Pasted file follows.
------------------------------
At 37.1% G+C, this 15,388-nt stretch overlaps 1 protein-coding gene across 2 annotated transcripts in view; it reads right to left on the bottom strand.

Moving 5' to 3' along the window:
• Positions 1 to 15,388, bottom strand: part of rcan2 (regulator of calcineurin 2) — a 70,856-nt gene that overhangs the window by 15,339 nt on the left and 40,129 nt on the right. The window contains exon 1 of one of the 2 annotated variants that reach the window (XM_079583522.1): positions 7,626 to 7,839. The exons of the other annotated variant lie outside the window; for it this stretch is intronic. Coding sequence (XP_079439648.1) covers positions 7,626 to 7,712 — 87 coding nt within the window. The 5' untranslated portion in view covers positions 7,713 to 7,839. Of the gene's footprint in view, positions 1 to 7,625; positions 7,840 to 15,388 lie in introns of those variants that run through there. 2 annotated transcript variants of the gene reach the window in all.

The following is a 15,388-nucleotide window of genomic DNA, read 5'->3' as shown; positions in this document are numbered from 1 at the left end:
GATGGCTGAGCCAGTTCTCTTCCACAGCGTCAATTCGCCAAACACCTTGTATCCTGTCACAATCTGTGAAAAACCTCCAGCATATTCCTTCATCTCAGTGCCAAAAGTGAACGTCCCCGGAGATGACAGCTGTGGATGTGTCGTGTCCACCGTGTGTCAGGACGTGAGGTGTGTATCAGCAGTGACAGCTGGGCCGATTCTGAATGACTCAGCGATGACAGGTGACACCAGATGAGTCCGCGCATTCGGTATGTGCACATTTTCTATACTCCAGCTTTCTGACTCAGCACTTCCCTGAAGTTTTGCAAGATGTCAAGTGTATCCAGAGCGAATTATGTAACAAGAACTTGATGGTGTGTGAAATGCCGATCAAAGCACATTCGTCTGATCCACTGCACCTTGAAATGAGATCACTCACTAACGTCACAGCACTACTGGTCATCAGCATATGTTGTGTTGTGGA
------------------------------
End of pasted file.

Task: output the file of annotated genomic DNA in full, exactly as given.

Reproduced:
At 37.1% G+C, this 15,388-nt stretch overlaps 1 protein-coding gene across 2 annotated transcripts in view; it reads right to left on the bottom strand.

Moving 5' to 3' along the window:
• Positions 1 to 15,388, bottom strand: part of rcan2 (regulator of calcineurin 2) — a 70,856-nt gene that overhangs the window by 15,339 nt on the left and 40,129 nt on the right. The window contains exon 1 of one of the 2 annotated variants that reach the window (XM_079583522.1): positions 7,626 to 7,839. The exons of the other annotated variant lie outside the window; for it this stretch is intronic. Coding sequence (XP_079439648.1) covers positions 7,626 to 7,712 — 87 coding nt within the window. The 5' untranslated portion in view covers positions 7,713 to 7,839. Of the gene's footprint in view, positions 1 to 7,625; positions 7,840 to 15,388 lie in introns of those variants that run through there. 2 annotated transcript variants of the gene reach the window in all.

The following is a 15,388-nucleotide window of genomic DNA, read 5'->3' as shown; positions in this document are numbered from 1 at the left end:
GATGGCTGAGCCAGTTCTCTTCCACAGCGTCAATTCGCCAAACACCTTGTATCCTGTCACAATCTGTGAAAAACCTCCAGCATATTCCTTCATCTCAGTGCCAAAAGTGAACGTCCCCGGAGATGACAGCTGTGGATGTGTCGTGTCCACCGTGTGTCAGGACGTGAGGTGTGTATCAGCAGTGACAGCTGGGCCGATTCTGAATGACTCAGCGATGACAGGTGACACCAGATGAGTCCGCGCATTCGGTATGTGCACATTTTCTATACTCCAGCTTTCTGACTCAGCACTTCCCTGAAGTTTTGCAAGATGTCAAGTGTATCCAGAGCGAATTATGTAACAAGAACTTGATGGTGTGTGAAATGCCGATCAAAGCACATTCGTCTGATCCACTGCACCTTGAAATGAGATCACTCACTAACGTCACAGCACTACTGGTCATCAGCATATGTTGTGTTGTGGA